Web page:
Jan

Jan Markus Diezel

University and Institute
Geophysical Institute, University of Bergen, Norway

Start date:
1st March 2020

Background:
I was born in Nürnberg, Germany and moved to Hamburg to study Meteorology (B.Sc and M.Sc) at the University of Hamburg. Soon, I focused on the study of wind. In two internships I worked on this topic. One was in New Zealand, where I carried out research on the polar vortex with Bodeker Scientific and one was at a wind energy consultancy in Germany. My master thesis was a wind tunnel study on the impact of orography on the surface layer’s mean wind and turbulence. I am passionate for research and for finding ways to apply research findings to develop new technologies.

Motivation:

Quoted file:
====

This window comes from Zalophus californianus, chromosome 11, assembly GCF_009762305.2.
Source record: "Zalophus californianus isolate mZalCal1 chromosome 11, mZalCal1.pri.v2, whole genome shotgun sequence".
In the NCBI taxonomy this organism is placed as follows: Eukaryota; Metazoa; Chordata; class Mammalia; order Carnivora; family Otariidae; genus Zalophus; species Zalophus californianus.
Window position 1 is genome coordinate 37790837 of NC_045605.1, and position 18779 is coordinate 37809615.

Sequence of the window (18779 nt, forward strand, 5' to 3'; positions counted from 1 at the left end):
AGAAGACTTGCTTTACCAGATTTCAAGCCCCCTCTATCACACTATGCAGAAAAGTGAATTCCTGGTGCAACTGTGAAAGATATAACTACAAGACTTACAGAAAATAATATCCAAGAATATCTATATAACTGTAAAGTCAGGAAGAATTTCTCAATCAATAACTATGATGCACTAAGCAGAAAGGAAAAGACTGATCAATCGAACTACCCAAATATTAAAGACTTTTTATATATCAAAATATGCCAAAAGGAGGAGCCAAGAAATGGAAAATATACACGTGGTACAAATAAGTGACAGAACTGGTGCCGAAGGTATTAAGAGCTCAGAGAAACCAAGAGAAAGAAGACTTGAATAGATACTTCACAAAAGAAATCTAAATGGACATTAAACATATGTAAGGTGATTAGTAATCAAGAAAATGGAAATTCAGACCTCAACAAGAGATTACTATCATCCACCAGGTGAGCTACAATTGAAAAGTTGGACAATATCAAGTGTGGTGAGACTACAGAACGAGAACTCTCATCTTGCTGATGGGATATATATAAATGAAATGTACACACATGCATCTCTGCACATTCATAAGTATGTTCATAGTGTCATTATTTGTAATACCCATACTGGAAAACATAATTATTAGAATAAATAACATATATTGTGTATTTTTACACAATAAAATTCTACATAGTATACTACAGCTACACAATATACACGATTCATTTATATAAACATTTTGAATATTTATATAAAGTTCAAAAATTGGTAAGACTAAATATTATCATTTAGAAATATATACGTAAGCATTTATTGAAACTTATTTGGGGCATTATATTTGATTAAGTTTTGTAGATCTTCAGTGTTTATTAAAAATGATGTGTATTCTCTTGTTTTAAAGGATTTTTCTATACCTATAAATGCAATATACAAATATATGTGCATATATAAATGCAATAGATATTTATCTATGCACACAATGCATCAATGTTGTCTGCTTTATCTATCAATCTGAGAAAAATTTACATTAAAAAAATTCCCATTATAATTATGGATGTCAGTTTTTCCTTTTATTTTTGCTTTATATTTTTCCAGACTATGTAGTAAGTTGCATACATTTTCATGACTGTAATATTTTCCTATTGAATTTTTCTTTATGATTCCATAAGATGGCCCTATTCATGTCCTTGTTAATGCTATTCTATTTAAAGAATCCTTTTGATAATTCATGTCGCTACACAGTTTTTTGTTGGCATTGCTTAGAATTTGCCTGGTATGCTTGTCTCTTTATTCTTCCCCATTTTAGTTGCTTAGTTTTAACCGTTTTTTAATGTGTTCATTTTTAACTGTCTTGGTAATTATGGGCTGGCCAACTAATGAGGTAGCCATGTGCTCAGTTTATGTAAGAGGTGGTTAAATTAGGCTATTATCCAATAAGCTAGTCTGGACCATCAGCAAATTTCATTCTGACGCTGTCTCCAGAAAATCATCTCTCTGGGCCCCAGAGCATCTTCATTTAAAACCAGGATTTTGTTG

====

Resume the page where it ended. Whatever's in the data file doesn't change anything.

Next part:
This PhD fits very closely to my specialization on wind and on the planetary boundary layer. Also the close cooperation between research and industry is very valuable in my opinion. Airborne Wind Energy has the potential to significantly improve renewable power production because of their smaller impact on the environment (less visible, less loud, fewer materials). By reaching higher altitudes, these systems can reach stronger and more persistent winds, which results in higher and more stable power production. Investigating and quantifying this effect on power production through Lidar measurements is a highly relevant topic for the field of airborne wind energy, while also providing valuable meteorological insights.